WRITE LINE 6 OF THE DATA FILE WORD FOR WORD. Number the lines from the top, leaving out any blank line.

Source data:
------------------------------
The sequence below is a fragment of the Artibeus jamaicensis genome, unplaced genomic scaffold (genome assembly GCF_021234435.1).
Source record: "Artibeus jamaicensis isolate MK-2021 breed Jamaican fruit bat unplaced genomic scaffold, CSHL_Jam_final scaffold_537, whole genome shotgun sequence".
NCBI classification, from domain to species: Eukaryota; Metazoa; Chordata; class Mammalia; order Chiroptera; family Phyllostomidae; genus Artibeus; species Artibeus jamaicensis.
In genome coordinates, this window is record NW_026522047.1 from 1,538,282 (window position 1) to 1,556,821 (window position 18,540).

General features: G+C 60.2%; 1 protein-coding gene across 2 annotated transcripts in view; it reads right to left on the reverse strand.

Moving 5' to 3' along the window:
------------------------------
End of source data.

Moving 5' to 3' along the window: